A survey by the World Bank made available on Tuesday 28 March shows that diaspora can be an important driver of development, cooperation, trade, globalization, integration and entrepreneurship in the Middle East and North Africa (MENA). According to the bank, this potential has not been realized or fulfilled.
The survey, made with nearly 1,000 people that have migrated, showed that 68% are willing to invest capital and engage in trade with their countries of origin. A third of them would like to open businesses in these countries. Among the preferred investments by members of the MENA diaspora are real estate, direct investments and financial bonds.
But more than half of the MENA diaspora members say that the weak business environment is an obstacle to investments, plus the lack of information on local regulation and existing opportunities. The lack of human capital and local tax systems were also mentioned as constraints, but only by a small percentage.
For 14%, the Arab Spring diminished their interest in investing in the development of their home countries. For 26%, their interest increased with the Arab Spring, and 60% declared that their interest remained unchanged. Among Tunisians interviewed, the percentage of people that declared that their interest had waned was larger: 51% against 34% whose interest increased.
Despite these factors, the majority of the emigrants feel strongly connected to their home countries. Among those surveyed, 85% declared that their country of origin is important to them and a similar percentage declared that they would like to be more closely connected to their home countries. Data from the survey show that over 5% of the MENA population lives abroad, among them many professionals.
The World Bank says that knowledge moves when people do and mentions India as an example, with a high-tech industry booming thanks to Indian emigrants and people that returned from the diaspora. In the MENA region, the bank states that expatriates are responsible for the majority of patents registered.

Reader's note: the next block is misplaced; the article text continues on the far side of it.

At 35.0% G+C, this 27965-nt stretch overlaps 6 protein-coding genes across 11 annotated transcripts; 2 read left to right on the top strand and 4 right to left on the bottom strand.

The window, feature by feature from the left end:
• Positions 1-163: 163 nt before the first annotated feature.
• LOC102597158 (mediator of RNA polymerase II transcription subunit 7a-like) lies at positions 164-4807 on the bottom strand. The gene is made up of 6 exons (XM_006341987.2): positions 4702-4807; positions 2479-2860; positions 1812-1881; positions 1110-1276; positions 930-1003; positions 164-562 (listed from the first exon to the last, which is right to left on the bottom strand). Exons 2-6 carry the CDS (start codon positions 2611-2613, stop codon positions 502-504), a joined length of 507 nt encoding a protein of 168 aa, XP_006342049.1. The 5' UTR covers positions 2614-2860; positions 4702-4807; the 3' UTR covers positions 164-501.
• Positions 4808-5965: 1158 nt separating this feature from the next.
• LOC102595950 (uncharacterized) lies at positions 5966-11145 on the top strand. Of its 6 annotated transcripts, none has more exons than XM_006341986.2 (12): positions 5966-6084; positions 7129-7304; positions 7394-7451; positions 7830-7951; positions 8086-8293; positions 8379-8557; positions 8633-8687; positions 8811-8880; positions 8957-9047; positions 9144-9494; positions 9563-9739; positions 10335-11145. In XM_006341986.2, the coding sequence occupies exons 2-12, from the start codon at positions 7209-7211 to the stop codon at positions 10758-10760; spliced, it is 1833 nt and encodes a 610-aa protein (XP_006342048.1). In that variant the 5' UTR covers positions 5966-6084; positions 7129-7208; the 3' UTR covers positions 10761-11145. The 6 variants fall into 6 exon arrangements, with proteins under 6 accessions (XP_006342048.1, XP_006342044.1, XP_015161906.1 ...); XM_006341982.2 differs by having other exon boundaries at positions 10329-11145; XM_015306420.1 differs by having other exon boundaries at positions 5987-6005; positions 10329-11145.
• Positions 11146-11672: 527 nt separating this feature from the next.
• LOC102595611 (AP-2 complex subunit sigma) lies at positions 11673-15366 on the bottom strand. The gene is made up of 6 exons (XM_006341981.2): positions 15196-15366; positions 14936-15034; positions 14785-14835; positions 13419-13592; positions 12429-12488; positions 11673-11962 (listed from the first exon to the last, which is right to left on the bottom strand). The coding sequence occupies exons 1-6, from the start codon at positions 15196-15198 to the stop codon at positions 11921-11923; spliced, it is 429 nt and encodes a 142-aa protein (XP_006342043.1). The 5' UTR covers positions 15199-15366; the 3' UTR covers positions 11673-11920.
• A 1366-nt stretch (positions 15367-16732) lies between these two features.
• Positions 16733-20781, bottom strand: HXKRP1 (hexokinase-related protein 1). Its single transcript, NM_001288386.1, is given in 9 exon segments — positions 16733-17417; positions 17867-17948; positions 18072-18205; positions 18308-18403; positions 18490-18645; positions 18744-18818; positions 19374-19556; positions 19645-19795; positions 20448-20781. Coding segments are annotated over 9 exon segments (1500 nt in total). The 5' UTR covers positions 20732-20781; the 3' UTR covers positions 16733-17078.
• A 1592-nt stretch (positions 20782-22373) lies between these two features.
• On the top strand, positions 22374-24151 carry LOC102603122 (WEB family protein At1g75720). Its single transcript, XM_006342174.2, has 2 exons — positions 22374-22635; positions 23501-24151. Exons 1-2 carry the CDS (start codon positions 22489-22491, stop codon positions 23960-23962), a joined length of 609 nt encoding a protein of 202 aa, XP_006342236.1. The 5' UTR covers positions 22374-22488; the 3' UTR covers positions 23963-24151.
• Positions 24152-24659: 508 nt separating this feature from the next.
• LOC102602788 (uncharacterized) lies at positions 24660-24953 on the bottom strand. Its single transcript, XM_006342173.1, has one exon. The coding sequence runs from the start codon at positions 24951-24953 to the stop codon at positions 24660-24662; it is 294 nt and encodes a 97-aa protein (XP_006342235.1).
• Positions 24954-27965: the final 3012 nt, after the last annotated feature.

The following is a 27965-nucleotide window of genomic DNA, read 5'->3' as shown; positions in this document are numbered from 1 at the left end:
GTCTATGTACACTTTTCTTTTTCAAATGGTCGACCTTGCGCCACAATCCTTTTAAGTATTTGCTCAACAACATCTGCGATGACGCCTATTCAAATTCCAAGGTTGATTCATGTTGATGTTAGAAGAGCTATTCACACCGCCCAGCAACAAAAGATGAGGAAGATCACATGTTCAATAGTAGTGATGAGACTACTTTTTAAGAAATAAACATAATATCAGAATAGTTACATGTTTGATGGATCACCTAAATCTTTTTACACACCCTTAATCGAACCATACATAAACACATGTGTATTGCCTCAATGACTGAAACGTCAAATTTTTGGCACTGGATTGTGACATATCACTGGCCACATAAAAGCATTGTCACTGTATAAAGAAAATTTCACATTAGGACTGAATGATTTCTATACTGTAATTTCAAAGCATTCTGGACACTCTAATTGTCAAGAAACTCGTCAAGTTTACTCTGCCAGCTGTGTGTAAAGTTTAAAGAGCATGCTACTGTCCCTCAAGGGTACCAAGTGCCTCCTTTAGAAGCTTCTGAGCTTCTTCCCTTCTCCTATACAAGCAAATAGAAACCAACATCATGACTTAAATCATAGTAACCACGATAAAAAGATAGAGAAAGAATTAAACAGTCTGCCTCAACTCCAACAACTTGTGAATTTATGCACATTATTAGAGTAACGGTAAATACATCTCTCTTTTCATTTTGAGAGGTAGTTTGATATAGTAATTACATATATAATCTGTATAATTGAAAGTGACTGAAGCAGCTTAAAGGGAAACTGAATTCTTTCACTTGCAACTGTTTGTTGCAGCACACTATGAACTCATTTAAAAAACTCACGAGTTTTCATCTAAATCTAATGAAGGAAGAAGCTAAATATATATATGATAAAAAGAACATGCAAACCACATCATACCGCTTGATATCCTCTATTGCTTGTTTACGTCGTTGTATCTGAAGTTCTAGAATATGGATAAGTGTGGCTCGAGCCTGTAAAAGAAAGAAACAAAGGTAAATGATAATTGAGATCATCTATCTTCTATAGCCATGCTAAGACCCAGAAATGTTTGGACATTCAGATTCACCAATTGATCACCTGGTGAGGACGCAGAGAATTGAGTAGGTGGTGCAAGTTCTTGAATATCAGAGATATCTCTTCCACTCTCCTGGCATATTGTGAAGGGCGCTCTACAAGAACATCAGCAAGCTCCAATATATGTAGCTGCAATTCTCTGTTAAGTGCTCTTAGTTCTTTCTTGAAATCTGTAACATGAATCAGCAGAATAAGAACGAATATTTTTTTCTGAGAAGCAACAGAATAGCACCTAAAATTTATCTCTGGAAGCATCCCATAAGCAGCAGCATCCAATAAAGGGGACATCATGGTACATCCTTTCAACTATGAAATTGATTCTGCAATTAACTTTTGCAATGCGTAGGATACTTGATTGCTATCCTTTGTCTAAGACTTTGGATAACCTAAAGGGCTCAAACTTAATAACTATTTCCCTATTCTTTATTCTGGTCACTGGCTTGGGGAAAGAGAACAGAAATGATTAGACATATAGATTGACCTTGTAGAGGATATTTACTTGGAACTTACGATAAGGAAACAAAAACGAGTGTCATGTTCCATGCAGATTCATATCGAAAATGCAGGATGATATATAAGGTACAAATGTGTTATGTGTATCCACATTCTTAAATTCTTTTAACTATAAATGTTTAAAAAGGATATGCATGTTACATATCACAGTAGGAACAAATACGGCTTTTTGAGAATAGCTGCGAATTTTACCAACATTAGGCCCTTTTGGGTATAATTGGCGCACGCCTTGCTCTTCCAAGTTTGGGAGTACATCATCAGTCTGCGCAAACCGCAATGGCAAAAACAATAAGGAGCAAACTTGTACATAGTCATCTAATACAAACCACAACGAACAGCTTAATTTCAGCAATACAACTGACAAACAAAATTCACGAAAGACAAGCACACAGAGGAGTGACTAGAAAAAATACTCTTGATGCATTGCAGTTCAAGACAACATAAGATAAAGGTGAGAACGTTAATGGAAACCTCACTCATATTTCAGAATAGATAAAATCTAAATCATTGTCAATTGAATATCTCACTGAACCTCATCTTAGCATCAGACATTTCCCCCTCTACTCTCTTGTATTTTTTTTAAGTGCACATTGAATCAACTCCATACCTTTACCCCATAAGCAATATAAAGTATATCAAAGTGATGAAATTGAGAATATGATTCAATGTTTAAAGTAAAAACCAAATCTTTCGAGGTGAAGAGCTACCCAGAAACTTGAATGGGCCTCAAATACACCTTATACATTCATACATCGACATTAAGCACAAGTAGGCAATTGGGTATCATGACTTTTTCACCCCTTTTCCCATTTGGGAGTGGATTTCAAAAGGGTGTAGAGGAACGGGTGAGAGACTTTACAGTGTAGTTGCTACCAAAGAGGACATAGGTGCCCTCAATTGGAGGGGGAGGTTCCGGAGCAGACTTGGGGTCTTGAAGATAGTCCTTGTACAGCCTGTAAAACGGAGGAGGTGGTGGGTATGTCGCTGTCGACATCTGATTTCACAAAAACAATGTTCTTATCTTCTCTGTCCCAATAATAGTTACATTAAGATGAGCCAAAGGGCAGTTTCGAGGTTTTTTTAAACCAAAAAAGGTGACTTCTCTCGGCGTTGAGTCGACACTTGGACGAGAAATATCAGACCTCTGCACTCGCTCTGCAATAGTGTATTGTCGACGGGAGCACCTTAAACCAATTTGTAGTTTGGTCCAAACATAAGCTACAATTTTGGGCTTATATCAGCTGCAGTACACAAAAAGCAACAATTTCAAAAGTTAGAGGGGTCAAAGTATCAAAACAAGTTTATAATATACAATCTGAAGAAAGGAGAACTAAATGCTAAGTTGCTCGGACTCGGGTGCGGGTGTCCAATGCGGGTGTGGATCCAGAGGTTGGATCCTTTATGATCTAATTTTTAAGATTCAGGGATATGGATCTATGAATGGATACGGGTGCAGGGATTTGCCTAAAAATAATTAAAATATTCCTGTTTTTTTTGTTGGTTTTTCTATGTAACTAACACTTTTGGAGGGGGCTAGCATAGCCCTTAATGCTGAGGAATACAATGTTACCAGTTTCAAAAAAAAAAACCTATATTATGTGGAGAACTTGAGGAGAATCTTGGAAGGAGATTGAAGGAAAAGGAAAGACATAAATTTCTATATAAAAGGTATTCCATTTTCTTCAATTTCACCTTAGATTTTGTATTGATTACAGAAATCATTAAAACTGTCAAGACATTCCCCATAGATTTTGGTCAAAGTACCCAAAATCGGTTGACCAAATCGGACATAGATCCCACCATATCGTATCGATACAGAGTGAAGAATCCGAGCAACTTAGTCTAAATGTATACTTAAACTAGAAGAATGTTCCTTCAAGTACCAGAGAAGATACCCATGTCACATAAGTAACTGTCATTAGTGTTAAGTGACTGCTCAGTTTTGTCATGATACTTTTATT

The survey also says that only some countries of the Middle East and North Africa make efforts to involve their diaspora in development issues. The Moroccan government is mentioned as one with the most ambitious approach, with projects such as the Regional Investment Center, which focuses on projects headed by the diaspora, and the Houses of Moroccans Living Abroad, a program to provide information to expatriates returning to their country.
The World Bank says that MENA governments would gain more by formally recognizing the contribution of citizens living abroad beyond remittances, especially through public policies. But these actions should be tailored to the reality of each country or region, according to the bank. “Governments can also encourage diaspora contribution to competitive research and innovation in their home countries,” says the study.
The data from the survey shows that the Palestine diaspora consists of 1.8 million people, with Morocco counting 1.58 million and Iraq, 1.5 million citizens. According to the World Bank, Egypt’s diaspora has 1.3 million people and Algeria’s has 905,000. These are the five Arab countries with the largest groups of expatriates. The survey was conducted online and had 827 valid responses out of 1,000.
ANBA – Brazil-Arab News Agency